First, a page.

A Canadian business man and his company pleaded guilty to charges related to the transfer to China of technical details on a US Navy submarine rescue vehicle in an attempt to sell versions to the Chinese navy, show judicial documents of the United States.
Glen Omer Viau, a Canadian citizen, pleaded guilty to Tuesday for a crime before the federal court in Washington, admitting to transfer something of value to the United States without authorization. In a plea bargain with US prosecutors, Viau and the government valued the data at less than $ 1,000.
Viau attorney Preston Burton and a spokesman for the US prosecutor's office declined to comment.
The charge could result in a recommended sentence of six to 12 months, but prosecutors have agreed to seek a conviction for the short period of time disqualified by Viau in a prison in the District of Columbia after his indictment in January and a $ 25,000 fine.
Also on Tuesday, the Viau company, OceanWorks International of Vancouver, British Columbia, pleaded guilty to a crime for making false statements to the US authorities by omitting that the company worked on a proposal with its Chinese parent company to sell a version to Chinese navy, formally called the Navy of the People's Liberation Army. In a plea deal, prosecutors agreed to recommend a $ 84,000 fine for conviction.
Viau is the only director of the company; he was also represented by Burton.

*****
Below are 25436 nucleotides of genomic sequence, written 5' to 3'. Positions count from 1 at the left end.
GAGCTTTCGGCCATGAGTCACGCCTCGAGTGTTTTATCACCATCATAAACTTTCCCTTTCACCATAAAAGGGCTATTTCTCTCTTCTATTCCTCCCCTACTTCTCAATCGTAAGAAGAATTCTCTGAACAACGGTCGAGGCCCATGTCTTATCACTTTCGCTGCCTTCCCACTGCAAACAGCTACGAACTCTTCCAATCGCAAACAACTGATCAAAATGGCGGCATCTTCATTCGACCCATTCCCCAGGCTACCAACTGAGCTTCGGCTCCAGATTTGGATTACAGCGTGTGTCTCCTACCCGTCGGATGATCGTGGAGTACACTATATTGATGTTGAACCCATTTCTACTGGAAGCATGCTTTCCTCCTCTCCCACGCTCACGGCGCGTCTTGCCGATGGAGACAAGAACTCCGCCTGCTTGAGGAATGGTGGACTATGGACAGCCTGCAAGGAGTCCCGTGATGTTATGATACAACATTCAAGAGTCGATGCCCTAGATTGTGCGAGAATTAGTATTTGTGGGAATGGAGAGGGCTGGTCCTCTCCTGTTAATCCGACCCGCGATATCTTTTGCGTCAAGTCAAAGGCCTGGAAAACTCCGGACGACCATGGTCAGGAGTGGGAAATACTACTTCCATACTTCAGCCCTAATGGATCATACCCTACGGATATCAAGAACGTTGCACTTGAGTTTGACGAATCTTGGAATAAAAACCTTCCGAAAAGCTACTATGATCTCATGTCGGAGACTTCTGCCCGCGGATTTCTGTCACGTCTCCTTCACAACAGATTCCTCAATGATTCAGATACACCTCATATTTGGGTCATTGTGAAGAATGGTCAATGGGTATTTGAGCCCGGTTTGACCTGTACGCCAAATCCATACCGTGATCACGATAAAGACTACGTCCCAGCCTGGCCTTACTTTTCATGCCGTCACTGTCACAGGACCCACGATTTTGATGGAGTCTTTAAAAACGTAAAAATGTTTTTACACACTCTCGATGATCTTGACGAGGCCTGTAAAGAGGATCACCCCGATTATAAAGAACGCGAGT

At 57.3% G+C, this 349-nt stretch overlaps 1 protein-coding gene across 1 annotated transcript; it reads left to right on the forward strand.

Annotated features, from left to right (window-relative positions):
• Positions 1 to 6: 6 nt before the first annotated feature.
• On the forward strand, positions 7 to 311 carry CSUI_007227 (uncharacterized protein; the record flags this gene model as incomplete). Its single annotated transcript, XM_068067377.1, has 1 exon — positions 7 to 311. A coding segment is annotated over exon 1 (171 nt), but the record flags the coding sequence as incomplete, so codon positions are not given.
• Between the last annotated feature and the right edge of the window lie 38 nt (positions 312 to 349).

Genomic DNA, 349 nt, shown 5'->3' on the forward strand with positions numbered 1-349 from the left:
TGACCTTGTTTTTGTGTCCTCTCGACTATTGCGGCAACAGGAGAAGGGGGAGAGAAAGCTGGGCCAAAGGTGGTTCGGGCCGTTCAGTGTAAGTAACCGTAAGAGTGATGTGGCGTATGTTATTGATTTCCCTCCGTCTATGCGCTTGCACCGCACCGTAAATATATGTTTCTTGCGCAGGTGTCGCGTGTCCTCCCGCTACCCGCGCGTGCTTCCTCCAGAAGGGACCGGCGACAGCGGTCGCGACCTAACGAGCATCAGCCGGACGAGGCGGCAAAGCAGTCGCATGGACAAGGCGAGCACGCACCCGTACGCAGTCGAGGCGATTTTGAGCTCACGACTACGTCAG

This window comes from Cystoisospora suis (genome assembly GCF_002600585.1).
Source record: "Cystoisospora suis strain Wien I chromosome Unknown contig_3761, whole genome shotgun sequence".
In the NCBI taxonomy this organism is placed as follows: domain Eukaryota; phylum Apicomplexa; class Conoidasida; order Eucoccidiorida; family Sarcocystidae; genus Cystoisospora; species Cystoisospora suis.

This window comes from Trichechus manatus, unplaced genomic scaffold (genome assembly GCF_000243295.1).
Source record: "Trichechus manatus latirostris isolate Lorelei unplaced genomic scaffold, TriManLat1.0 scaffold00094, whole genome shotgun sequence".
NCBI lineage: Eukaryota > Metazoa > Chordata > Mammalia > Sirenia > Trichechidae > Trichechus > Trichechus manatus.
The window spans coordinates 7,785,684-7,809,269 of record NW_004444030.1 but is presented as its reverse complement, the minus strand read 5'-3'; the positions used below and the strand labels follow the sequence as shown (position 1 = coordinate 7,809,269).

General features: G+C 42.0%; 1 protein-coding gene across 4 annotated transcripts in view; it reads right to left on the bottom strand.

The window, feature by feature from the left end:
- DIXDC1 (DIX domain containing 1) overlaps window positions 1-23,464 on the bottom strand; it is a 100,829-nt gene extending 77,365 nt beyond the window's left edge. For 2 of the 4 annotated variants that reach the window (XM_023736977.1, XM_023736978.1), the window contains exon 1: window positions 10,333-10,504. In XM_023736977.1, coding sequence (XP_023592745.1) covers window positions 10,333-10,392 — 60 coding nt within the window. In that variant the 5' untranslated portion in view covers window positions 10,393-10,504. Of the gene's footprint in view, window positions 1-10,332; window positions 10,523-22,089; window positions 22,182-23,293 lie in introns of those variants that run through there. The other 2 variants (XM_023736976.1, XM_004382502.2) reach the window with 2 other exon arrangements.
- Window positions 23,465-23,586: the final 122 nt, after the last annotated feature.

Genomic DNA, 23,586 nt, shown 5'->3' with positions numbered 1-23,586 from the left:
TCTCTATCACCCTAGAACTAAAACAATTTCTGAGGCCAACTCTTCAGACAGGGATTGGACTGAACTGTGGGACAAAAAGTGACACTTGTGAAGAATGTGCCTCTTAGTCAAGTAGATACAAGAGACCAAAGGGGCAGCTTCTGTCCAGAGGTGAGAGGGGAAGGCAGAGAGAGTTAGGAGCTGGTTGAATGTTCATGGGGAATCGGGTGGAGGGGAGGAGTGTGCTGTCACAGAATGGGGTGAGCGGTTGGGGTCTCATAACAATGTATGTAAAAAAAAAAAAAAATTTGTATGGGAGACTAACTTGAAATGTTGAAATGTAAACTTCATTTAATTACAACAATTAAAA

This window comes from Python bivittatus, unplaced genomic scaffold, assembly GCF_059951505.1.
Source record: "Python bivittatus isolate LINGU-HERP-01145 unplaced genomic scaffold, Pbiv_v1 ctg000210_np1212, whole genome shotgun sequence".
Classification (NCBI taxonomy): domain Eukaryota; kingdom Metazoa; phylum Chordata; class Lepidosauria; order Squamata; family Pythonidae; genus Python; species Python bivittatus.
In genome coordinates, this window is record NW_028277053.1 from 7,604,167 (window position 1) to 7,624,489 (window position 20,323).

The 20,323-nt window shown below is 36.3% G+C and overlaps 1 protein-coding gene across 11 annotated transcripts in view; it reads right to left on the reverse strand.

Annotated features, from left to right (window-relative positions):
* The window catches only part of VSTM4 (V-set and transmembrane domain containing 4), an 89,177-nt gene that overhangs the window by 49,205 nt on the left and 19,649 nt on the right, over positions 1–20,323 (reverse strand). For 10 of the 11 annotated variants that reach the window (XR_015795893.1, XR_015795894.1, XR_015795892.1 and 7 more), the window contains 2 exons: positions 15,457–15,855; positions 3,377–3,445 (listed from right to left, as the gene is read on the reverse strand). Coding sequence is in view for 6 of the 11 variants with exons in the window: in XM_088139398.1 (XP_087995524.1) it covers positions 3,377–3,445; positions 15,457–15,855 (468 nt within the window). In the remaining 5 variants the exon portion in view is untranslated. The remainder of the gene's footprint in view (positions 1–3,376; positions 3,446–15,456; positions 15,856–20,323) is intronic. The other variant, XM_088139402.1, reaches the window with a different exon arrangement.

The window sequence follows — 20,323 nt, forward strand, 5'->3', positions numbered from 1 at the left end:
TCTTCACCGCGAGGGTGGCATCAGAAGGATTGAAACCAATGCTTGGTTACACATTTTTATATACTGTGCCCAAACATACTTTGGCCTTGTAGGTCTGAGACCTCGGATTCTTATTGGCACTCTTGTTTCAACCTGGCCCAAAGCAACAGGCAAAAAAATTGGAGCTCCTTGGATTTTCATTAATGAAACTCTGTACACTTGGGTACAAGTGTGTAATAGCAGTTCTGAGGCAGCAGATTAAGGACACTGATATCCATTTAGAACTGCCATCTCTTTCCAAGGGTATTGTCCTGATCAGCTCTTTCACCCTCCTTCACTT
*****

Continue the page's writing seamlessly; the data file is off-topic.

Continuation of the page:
US District Judge Colleen Kollar-Kotelly condemned both cases on 2 December.
In the case documents, Viau admitted that he and OceanWorks shared a technical drawing with his parent company of Beijing Co. concerning the US Navy's pressurized rescue module, a remotely operated rescue vehicle capable of docking with a submarine sunk by 2,000 feet below water and carry up to 18 people.
OceanWorks holds the commercial rights to the data, which it developed for the Navy, but Viau knew that the Navy also expected confidentiality for certain rights it had on certain data, according to the documents.
China-based Beijing Co. bought OceanWorks and its intellectual property for $ 20 million in September 2016 and started trying to sell a version of its submarine rescue technology to the Chinese military, according to court documents.
The "Falcon" rescue module of the Navy is linked to a surface ship and is able to operate 24 hours a day, replacing a battery-powered predecessor dramatized in films such as "The Hunt for Red October", a 1990 movie based on Tom Clancy's imaginary bestseller on a rogue Soviet submarine.
Viau, who is around 50 years old, is issued for personal recognition and is allowed to travel to Canada and Europe. The judge lifted Viau's travel restrictions in China after his request.